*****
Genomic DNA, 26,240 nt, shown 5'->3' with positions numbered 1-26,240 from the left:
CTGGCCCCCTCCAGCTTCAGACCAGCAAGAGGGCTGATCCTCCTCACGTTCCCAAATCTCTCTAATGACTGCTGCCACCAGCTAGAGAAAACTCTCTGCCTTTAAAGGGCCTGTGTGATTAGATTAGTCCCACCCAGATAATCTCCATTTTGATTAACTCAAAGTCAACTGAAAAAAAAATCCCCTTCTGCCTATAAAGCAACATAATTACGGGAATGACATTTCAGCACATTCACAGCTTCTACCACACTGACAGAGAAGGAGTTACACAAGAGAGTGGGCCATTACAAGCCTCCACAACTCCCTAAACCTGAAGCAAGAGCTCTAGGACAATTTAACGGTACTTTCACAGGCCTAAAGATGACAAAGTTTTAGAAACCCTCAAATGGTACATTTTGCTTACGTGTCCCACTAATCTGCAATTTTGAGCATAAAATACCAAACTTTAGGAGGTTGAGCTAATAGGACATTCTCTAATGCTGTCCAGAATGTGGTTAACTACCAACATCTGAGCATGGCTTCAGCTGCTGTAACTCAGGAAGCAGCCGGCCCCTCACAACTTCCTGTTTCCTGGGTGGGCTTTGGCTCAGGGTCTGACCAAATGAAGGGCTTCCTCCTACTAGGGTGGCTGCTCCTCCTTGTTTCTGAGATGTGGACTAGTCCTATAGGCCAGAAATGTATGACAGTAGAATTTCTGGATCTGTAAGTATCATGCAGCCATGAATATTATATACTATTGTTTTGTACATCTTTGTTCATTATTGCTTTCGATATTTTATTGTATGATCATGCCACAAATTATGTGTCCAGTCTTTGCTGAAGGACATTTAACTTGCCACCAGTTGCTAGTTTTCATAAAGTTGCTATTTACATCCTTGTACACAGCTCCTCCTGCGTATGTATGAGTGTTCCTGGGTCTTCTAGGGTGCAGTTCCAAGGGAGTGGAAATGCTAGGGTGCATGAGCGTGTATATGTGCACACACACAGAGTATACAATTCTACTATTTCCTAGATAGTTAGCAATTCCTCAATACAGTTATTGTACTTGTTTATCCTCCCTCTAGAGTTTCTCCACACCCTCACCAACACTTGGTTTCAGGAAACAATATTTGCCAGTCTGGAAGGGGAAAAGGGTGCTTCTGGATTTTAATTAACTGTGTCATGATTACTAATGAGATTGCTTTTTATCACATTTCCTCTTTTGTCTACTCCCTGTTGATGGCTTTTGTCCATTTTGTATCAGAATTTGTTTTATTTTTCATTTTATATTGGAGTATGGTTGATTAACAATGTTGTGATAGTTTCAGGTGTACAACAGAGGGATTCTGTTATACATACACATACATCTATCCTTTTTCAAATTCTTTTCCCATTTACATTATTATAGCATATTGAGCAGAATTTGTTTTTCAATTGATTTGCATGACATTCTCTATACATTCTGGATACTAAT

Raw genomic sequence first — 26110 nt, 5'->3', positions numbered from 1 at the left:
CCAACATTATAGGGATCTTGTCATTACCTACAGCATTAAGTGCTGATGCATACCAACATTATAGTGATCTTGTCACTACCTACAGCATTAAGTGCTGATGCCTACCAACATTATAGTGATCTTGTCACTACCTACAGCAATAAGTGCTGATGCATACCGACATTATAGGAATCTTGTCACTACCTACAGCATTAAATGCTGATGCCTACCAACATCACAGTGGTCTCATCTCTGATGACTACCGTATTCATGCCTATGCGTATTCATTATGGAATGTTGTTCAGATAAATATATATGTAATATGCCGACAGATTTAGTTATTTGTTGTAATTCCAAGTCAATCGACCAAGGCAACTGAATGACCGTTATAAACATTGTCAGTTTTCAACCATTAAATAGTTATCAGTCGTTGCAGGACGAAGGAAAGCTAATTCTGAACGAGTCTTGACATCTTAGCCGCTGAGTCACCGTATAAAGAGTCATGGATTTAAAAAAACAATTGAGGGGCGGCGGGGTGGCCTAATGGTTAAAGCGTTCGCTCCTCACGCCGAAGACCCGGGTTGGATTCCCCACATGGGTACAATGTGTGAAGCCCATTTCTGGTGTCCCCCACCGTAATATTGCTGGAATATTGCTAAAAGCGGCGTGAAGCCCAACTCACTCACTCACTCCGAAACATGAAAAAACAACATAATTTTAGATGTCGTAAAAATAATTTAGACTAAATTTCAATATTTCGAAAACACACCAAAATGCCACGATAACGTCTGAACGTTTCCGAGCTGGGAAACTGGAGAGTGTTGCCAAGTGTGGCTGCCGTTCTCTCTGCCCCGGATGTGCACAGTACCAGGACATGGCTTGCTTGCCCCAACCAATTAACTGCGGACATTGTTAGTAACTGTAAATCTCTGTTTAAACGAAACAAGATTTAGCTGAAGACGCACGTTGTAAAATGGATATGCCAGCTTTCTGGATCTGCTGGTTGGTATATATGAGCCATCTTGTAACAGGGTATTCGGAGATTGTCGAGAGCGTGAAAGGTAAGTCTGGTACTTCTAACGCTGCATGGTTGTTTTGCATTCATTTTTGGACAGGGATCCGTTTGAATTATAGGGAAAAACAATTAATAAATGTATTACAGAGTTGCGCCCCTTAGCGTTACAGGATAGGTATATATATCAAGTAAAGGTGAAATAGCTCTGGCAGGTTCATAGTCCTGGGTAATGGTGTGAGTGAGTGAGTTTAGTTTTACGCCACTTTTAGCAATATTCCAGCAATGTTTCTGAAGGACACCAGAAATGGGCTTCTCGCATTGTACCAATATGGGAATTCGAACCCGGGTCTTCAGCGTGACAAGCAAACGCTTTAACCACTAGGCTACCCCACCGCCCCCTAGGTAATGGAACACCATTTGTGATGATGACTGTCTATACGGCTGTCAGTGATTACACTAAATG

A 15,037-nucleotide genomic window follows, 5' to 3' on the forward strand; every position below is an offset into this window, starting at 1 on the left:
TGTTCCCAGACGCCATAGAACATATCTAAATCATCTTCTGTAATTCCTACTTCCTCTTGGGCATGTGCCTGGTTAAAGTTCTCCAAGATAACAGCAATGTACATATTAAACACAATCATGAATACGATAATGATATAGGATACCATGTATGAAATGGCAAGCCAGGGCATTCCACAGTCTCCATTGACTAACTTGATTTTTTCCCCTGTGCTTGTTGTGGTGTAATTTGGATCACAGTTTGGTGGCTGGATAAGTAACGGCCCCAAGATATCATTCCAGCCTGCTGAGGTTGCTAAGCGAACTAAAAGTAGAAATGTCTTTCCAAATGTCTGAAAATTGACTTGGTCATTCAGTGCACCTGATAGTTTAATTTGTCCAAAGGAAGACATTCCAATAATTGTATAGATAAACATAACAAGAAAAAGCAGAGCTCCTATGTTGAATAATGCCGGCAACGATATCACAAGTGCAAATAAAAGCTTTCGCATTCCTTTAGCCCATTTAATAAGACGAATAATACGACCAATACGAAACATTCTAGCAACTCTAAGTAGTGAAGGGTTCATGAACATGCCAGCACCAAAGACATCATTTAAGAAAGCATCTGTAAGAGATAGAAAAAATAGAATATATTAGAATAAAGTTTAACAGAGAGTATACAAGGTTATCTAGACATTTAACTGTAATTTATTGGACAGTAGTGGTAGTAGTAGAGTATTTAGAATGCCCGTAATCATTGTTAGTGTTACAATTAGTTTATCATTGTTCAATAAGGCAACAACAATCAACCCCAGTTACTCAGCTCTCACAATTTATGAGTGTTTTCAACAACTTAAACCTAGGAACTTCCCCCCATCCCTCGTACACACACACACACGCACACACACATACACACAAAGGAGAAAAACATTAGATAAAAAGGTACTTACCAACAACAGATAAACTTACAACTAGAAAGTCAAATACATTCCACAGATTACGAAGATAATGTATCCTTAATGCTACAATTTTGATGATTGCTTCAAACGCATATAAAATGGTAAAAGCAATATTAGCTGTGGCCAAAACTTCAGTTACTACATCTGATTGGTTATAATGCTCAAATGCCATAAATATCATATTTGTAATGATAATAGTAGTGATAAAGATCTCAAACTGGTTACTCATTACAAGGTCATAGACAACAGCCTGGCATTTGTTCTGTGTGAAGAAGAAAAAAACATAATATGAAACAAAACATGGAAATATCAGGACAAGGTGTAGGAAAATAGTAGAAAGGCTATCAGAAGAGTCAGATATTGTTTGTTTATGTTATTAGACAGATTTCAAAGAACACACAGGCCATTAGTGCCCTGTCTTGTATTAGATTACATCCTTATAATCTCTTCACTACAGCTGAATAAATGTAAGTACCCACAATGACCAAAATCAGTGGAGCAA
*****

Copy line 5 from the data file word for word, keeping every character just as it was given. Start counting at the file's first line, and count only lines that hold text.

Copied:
A 15,037-nucleotide genomic window follows, 5' to 3' on the forward strand; every position below is an offset into this window, starting at 1 on the left: